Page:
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Native Dogs of Ireland

The Native Irish Dogs which have been developed down the centuries in the mountains, woods and bogs of Ireland are the legacy we have inherited from our forefathers. We are proud to feature the native breeds of Ireland at this year's Fest on Saturday from 2:00 to 6:00 in the afternoon/

There are nine Native Dogs of Ireland, two Hounds – Irish Wolfhound and Kerry Beagle, three Gundogs – Irish Water Spaniel, Irish Red Setter and Irish Red & White Setter, four Terriers – Irish Terrier, Irish Glen of Imaal Terrier, Irish Soft Coated Wheaten Terrier, Kerry Blue Terrier.

Irish Red SetterThe Irish Red Setter was developed in Ireland as a working dog for hunting game.

The breed is derived from the Irish Red and White Setter and an unknown solid red coloured dog. It was a clearly identifiable type in the 18th century. The Irish Red Setter has evolved down the years into a hardy, healthy, intelligent dog, possessed of excellent working ability and great stamina.

The Irish Glen of ImaalThe Irish Glen of Imaal is very much a local dog, confined to the bleak area of the Glen of Imaal.

The farmers of this area, who were descended from soldiers given land in the 16th and 17th centuries as payment for service rendered to the British Crown, had to utilize their natural cunning an dexterity to survive in this harsh terrain. A dog, who could not pull his weight in the day-to-day struggle for existence would not be tolerated. So he had to spend long hours propelling dog wheels and was often pitted against other dogs in the dubious sport of dog fighting, customs now disappeared.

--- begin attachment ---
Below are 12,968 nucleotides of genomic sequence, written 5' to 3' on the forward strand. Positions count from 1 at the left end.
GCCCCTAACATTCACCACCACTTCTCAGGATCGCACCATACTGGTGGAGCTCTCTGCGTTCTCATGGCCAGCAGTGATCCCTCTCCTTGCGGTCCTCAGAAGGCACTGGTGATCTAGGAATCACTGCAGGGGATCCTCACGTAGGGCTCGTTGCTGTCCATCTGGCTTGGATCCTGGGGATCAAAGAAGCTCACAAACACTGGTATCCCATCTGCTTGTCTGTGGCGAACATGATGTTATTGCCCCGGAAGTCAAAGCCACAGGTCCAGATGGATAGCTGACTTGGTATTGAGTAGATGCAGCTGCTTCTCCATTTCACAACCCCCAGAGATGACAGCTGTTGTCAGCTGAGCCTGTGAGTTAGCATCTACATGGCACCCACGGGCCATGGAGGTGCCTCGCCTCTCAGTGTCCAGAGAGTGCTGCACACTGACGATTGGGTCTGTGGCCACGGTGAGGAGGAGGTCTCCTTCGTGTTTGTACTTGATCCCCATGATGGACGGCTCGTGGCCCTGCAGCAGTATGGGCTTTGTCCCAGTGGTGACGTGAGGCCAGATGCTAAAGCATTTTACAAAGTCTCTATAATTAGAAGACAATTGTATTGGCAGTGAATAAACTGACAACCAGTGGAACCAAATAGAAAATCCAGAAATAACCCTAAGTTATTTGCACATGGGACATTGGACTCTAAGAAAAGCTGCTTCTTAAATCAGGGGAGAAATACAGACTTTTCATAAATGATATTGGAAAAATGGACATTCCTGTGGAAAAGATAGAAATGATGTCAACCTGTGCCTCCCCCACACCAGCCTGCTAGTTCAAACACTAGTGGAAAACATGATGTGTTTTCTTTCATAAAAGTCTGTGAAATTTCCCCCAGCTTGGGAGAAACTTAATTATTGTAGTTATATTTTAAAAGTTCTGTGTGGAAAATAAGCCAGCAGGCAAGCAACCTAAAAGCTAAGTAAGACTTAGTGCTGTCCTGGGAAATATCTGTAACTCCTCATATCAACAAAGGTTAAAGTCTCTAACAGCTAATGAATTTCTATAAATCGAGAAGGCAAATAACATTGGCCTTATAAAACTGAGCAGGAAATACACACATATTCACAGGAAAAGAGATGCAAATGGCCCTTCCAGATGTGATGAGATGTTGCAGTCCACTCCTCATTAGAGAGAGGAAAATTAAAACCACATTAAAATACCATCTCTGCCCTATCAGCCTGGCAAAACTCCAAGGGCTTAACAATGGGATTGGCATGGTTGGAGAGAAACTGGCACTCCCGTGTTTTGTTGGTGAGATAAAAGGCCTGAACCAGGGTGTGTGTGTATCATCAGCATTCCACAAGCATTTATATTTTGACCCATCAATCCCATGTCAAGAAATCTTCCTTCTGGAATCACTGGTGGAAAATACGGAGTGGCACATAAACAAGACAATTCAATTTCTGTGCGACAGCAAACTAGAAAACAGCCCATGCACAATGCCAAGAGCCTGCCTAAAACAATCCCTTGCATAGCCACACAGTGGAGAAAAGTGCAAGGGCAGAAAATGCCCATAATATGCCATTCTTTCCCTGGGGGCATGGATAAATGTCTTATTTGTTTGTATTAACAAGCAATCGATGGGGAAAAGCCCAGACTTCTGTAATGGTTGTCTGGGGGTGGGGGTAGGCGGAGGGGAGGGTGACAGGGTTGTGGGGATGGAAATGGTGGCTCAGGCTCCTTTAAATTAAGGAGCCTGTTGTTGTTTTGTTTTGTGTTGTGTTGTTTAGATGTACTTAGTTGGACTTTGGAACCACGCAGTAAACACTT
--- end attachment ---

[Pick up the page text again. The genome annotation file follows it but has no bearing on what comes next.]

Irish Red and White SetterThe Irish Setter probably came to its own at the end of the 17th century.

It is not well known outside of Ireland that there are two breeds of Irish Setters, but is fairly certain, that the Red and White Setter is the older of the two, and that judicious selective breeding evolved the solid red colour. By the end of the 19th century, the Red Setter had virtually eclipsed the Red and White, which became so rare, that they were thought to be extinct.

Irish Soft Coated Wheaten TerrierThe history of the Irish Soft Coated Wheaten Terrier has been somewhat obscured by its closeness to the other Irish Terrier breeds.

The Wheaten is probably the oldest of the four breeds. Its existence for at least 200 years can be inferred from textual references to ""soft-coated"" dogs. The relation of the modern Irish Terrier to the Wheaten, though less well documented, appears to have been the result of deliberate breeding experiments. So the humble Wheaten probably has a fairly mixed ancestry.

The Irish TerrierThe Irish Terrier

Ireland has produced four Terrier breeds, all of which are markedly different from terriers on the continent and in England. The dog now officially called Irish Terrier is possibly the oldest of the Irish terrier breeds but records are so scarce that it would be difficult to prove this conclusively. Before the 1880s the colour of the Irish Terrier had not been settled. Apart from red they were sometimes black and tan and sometimes brindle. At the end of the 19th century efforts were made to breed out the black and tan and the brindles so that by the 20th century all Irish Terriers showed the red coat.